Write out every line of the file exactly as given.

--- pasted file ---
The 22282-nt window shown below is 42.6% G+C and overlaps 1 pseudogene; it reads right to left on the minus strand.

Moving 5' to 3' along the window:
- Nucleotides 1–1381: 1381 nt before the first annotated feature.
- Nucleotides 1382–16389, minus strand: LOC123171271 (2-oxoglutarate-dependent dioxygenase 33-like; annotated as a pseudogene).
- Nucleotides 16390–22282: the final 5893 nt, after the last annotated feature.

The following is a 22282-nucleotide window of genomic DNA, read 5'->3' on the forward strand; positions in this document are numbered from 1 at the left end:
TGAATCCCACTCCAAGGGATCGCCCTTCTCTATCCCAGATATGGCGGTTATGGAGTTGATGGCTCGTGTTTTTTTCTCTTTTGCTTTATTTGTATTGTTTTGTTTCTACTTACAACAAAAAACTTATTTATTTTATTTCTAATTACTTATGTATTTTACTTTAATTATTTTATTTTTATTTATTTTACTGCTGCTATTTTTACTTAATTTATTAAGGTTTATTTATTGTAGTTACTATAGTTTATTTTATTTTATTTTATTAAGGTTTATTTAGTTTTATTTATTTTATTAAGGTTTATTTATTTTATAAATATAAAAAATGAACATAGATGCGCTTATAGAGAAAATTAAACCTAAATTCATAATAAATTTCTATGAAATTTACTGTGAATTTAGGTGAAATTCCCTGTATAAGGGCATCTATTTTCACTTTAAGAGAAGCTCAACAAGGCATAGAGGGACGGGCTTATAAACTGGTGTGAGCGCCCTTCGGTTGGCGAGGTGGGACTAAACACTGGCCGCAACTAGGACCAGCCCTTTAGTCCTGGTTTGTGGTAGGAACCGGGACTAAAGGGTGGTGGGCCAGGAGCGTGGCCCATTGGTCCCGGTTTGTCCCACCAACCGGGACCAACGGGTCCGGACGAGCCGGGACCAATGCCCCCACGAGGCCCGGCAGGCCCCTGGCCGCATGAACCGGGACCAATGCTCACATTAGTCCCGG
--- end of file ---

The 22282-nt window shown below is 42.6% G+C and overlaps 1 pseudogene; it reads right to left on the minus strand.

Moving 5' to 3' along the window:
- Nucleotides 1–1381: 1381 nt before the first annotated feature.
- Nucleotides 1382–16389, minus strand: LOC123171271 (2-oxoglutarate-dependent dioxygenase 33-like; annotated as a pseudogene).
- Nucleotides 16390–22282: the final 5893 nt, after the last annotated feature.

The following is a 22282-nucleotide window of genomic DNA, read 5'->3' on the forward strand; positions in this document are numbered from 1 at the left end:
TGAATCCCACTCCAAGGGATCGCCCTTCTCTATCCCAGATATGGCGGTTATGGAGTTGATGGCTCGTGTTTTTTTCTCTTTTGCTTTATTTGTATTGTTTTGTTTCTACTTACAACAAAAAACTTATTTATTTTATTTCTAATTACTTATGTATTTTACTTTAATTATTTTATTTTTATTTATTTTACTGCTGCTATTTTTACTTAATTTATTAAGGTTTATTTATTGTAGTTACTATAGTTTATTTTATTTTATTTTATTAAGGTTTATTTAGTTTTATTTATTTTATTAAGGTTTATTTATTTTATAAATATAAAAAATGAACATAGATGCGCTTATAGAGAAAATTAAACCTAAATTCATAATAAATTTCTATGAAATTTACTGTGAATTTAGGTGAAATTCCCTGTATAAGGGCATCTATTTTCACTTTAAGAGAAGCTCAACAAGGCATAGAGGGACGGGCTTATAAACTGGTGTGAGCGCCCTTCGGTTGGCGAGGTGGGACTAAACACTGGCCGCAACTAGGACCAGCCCTTTAGTCCTGGTTTGTGGTAGGAACCGGGACTAAAGGGTGGTGGGCCAGGAGCGTGGCCCATTGGTCCCGGTTTGTCCCACCAACCGGGACCAACGGGTCCGGACGAGCCGGGACCAATGCCCCCACGAGGCCCGGCAGGCCCCTGGCCGCATGAACCGGGACCAATGCTCACATTAGTCCCGG